Many species of the deer family are able to adapt optimum calving times to their local environment. Lactation in Iberian red deer usually lasts 4–5 months and each hind can produce in average 235 L of milk each season. Deer milk contains a higher concentration of fat, vitamins, protein and minerals and lower lactose than milk from other domesticated species. Deer milk composition characteristics lead to high cheese yields, suggesting deer milk could be a good candidate for the future dairy industry for making cheese, or as an ingredient in cosmetic formulations.
Amino acid sequence data are available for ribulose biphosphate carboxylase, plastocyanin, cytochrome c, and ferredoxin for a number of angiosperm families. Cladistic analysis of the data, including evaluation of all equally or almost equally parsimonious cladograms, shows that much homoplasy (parallelisms and reversals) is present and that few or no well supported monophyletic groups of families can be demonstrated. In one analysis of nine angiosperm families and 40 variable amino acid positions from three proteins, the most parsimonious cladograms were 151 steps long and contained 63 parallelisms and reversals (consistency index = 0.583). In another analysis of six families and 53 variable amino acid positions from four proteins, the most parsimonious cladogram was 161 steps long and contained 50 parallelisms and reversals (consistency index = 0.689). Single changes in both data matrices could yield most parsimonious cladograms with quite different topologies and without common monophyletic groups. Presently, amino acid sequence data are not comprehensive enough for phylogenetic reconstruction among angiosperms. More informative positions are needed, either from sequencing longer parts of the proteins or from sequencing more proteins from the same taxa.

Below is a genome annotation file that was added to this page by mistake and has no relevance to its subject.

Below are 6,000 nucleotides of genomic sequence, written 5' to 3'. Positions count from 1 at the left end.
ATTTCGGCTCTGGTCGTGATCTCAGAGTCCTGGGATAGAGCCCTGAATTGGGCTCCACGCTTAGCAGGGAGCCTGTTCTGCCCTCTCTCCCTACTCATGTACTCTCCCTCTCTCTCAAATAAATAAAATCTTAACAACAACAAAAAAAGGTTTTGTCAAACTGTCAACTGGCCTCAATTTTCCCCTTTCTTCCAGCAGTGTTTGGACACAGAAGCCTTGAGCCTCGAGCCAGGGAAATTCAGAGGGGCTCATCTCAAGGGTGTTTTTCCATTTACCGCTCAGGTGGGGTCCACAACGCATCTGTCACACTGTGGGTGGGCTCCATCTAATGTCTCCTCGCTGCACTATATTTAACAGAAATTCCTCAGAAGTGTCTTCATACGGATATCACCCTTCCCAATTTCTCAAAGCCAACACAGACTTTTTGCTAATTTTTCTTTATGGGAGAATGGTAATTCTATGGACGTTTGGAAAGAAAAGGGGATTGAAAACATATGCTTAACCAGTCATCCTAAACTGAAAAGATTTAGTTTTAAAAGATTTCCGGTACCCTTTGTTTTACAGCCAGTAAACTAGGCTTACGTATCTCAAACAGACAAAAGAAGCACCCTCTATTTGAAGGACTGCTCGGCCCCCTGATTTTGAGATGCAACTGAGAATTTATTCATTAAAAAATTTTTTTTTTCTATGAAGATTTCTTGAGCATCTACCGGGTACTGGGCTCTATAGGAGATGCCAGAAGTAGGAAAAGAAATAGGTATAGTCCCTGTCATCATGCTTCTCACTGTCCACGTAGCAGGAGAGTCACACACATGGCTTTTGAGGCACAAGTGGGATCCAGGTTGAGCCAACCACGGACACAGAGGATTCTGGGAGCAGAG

The vertebrate fauna from the fluviatile sand underlying the marine Miocene 'Faluns de l'Anjou' was first known from reworked specimens found in the Falun. Thus, they have been considered to be Middle Miocene in age. Later, I gave evidencies of an important reworking in the Falun and the locality of Les Beilleaux provided the first vertebrate fauna in situ. In this light, we reexamine here the fauna of the underlying sand of La Brosse. This study confirms that it is older than that of the sands of the Orleanais. An extensive faunal list is given.-English summary